Vienna, August 26 – Protests like those which took place in Pikalevo last spring are going to spread to other Russian company towns in the coming weeks as people return from time off during the summer, confront difficulties in finding work, and have to deal with shortages, according to Yevgeny Gontmakher, the scholar who first called attention to this phenomenon.
And those protests, the product of Russia’s difficulties in dealing with the continuing economic crisis, may be larger and more insistent because Russia this year is now projected to have a smaller harvest than last, a trend that could lead to sharply higher prices or food shortages in some parts of the country.
In an interview he gave to “Svobodnaya pressa,” Gontmakher, a senior scholar at the Moscow Institute of Contemporary Development, said that those who argue that there is no company town problem now because there have not yet been any serious repetitions of Pikalevo-type conflict this year are wrong (svpressa.ru/society/article/13200/).
On the one hand, the economist pointed out, “2009 has not yet ended.” Indeed, “the worst part of the year is just ahead, because summer is [typically] a quiet time and the fall, as everyone, including Putin and Medvedev, already understands will be very difficult for a variety of reasons,” both economic and social.
And on the other, Gontmakher suggested, while there has been no repetition of Pikalevo in all details, there have been many conflicts which have shared one or more of the characteristics which he outlined when he wrote his article on “Novocherkassk-2009” at the end of last year.
In the Far East, for example, where automobile owners revolted over increases in import duties on foreign cars, the local militia, as Gontmakher had predicted, “did not want to disperse the residents” because in “a small down, where everyone knows everyone else, [where] many in fact are relatives,” the militia felt constrained. As a result, Moscow sent in outsiders.
Indeed, he said, the head of the local militia trade union said that those outside militiamen were told by the local officers: “Lads, we are allowing you here this time,” but if you come again, the outsiders were told, the militia in Vladivostok will do whatever is necessary to make sure that “your plane does not land” and that you do not move against our fellow residents.
Gontmakher pointed to another reason that he thinks his predictions are likely to come true: even the government has created a commission to deal with this problem, to study what it can do about “mono-cities,” a term few officials had paid much attention to in the past but one they now use all the time.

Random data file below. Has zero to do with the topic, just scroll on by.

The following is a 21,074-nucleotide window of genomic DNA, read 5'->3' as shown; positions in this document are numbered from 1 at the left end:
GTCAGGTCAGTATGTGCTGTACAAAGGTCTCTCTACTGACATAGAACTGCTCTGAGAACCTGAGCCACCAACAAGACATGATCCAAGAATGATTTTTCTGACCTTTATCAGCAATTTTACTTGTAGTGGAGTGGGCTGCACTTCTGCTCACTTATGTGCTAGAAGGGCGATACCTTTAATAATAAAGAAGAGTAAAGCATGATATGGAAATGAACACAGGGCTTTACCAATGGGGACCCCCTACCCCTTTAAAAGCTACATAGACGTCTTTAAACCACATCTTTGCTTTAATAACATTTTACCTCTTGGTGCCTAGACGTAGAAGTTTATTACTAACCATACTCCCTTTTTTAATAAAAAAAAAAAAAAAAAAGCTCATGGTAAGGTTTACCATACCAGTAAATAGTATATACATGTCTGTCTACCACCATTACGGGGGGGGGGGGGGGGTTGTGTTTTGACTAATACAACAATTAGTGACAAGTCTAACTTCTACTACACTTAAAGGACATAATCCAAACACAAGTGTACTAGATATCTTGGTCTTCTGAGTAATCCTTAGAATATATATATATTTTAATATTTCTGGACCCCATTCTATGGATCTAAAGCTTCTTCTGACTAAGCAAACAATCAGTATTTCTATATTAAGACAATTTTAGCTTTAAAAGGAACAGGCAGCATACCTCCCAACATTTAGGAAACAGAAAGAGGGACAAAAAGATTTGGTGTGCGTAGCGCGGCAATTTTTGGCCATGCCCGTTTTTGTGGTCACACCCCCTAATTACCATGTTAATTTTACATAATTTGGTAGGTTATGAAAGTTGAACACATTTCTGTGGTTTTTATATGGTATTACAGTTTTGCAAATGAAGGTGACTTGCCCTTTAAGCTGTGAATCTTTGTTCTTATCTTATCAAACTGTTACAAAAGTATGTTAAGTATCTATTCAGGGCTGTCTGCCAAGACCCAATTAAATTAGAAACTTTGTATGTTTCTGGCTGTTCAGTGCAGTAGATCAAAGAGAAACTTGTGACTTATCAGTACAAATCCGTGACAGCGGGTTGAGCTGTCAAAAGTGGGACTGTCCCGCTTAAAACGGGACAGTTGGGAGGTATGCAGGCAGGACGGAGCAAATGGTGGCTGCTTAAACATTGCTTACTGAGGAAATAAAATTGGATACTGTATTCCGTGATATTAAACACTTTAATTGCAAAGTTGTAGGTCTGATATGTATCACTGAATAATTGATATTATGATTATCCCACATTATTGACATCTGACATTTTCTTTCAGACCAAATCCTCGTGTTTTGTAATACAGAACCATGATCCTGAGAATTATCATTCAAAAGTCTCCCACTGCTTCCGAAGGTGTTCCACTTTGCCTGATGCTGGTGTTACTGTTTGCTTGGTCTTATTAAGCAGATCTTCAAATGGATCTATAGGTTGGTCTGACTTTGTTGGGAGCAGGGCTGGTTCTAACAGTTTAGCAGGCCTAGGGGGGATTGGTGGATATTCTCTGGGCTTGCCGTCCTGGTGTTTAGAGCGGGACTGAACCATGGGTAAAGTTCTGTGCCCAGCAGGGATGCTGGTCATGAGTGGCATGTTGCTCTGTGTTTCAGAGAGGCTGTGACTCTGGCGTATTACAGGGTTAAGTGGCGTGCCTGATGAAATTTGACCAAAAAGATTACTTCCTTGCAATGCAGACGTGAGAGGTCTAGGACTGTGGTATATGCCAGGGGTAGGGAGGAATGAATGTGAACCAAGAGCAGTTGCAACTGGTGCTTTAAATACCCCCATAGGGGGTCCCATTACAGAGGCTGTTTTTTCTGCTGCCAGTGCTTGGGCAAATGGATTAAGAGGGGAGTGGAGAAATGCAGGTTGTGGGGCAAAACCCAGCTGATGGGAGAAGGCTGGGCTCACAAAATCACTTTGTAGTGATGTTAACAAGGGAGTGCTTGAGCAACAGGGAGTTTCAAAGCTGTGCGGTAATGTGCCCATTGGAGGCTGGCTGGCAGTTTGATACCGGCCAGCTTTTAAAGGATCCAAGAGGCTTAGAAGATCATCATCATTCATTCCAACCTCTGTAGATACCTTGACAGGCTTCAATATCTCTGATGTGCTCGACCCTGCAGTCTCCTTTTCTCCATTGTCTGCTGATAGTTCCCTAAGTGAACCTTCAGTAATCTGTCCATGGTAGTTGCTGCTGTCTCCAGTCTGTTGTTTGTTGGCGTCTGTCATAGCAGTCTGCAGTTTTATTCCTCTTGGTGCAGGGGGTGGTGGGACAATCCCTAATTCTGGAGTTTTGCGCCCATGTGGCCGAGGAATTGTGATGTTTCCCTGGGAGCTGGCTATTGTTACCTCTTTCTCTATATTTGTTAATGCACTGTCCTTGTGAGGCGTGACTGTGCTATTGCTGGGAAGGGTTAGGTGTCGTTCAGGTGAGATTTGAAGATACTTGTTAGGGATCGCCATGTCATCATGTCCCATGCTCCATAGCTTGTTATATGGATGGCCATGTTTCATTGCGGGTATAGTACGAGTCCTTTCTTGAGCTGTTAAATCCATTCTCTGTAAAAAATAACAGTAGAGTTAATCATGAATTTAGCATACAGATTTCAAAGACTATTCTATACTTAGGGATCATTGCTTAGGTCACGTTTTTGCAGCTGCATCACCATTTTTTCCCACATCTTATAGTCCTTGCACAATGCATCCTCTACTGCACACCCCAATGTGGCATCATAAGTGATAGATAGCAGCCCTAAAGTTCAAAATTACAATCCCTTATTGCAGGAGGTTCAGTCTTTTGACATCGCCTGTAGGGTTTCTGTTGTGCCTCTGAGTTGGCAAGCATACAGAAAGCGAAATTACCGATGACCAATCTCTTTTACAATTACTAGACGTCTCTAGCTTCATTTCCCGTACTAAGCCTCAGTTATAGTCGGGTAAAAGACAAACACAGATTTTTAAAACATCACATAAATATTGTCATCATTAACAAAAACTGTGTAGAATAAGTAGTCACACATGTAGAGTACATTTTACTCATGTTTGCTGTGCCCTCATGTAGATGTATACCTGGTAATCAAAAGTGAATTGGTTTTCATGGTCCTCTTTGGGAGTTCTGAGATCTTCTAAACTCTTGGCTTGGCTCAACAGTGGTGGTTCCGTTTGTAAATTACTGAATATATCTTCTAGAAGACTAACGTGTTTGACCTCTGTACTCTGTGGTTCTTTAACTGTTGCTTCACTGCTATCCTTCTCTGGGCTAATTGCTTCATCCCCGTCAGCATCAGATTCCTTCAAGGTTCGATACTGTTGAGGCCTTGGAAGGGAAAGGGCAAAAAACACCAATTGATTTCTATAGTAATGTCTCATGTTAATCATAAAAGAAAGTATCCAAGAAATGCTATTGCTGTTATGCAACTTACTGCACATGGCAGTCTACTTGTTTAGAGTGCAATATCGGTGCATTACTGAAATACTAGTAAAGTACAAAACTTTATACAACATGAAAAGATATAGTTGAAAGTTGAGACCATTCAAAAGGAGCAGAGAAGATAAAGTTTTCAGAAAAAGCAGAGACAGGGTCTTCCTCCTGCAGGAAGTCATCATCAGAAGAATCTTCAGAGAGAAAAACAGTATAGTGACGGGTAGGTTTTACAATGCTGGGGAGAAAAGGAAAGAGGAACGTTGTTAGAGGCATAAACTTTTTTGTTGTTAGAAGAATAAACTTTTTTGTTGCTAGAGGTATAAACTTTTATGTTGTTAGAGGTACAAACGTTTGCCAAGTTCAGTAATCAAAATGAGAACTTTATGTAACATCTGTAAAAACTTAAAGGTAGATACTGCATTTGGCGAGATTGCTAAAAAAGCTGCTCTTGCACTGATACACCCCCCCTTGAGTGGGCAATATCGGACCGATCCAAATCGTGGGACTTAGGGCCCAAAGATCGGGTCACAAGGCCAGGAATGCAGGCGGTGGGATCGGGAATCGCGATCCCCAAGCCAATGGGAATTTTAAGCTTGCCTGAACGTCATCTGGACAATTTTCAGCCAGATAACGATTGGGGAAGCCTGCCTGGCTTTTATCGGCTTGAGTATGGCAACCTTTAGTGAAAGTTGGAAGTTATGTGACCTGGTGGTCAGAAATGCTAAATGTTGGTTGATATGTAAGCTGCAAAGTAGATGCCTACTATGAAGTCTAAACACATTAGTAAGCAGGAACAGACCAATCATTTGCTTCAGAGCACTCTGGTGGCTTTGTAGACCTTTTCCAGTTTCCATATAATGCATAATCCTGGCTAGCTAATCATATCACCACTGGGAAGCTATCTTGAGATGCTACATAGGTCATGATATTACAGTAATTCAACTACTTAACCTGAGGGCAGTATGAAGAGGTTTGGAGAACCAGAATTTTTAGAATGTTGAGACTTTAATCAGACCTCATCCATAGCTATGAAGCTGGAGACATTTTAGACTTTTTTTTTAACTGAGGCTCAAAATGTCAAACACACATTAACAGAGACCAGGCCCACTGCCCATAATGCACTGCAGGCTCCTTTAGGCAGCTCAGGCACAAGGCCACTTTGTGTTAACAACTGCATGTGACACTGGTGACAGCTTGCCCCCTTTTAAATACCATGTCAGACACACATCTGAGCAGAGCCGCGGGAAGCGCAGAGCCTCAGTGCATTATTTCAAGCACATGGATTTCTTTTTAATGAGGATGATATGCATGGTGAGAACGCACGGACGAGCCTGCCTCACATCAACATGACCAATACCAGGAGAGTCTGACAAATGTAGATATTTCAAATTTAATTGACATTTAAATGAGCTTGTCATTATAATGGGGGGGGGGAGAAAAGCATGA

Meanwhile, commentator Mikhail Delyagin provides yet another set of reasons for thinking that the problems of company towns may be more serious in the coming months: the likelihood that Russia will have a poorer harvest than last year and monopolies among suppliers that will create shortages and drive prices up (svpressa.ru/delyagin/article/13186/).
Behind the smaller harvest is not just a drought, about which the Russian government could do little or nothing, but also financing problems in agriculture that mean agribusiness has less money for purchasing and repairing machinery needed to bring in and process the harvest, problems for which Moscow bears serious responsibility, Delyagin says.
And he points out that the recent increase in the availability of meat reflects these problems rather than suggests they have been overcome: Producers are slaughtering animals they cannot afford to keep at record rates, a trend that at the very least is not sustainable even if the Russian government claims otherwise.
But the most serious problem in the food sector, the director of the Moscow Institute of the Problems of Globalization argues, involves the rise of monopolies in the distribution network. Because of that, it now happens that government support nominally intended for producers “in fact finances speculators among the monopolies, who withhold production.”
Because Moscow did not want to support the producers themselves during its “fat” years of high oil prices, either because of a fear of offending the Europeans or because of an unquestioned faith “in the dogmas of liberal fundamentalism,” the Russian government now faces a serious problem.
And because the government has been slow to provide financial support to “regions not connected with the pumping of oil,” Moscow faces problems in company towns like “Togliatti, Nizhniy Tagil, and Tutayev,” even if the powers that be think they can ride out this crisis as they have before.
“But the present drought is capable of sharply worsening the financial situation of the relatively well-off regions and create in them a catastrophic need for government support,” something Delyagin says poor planning in the past means that the central authorities simply won’t be able “to take note of in time.”
Consequently, Delyagin, just like Gontmakher, sees the problem of company towns in the Russian Federation getting worse, with more Pikalevos, more Vladivostoks, and possibly even a Novocherkassk occurring before the end of this calendar year or at the beginning of next, developments that will only add to Moscow’s problems.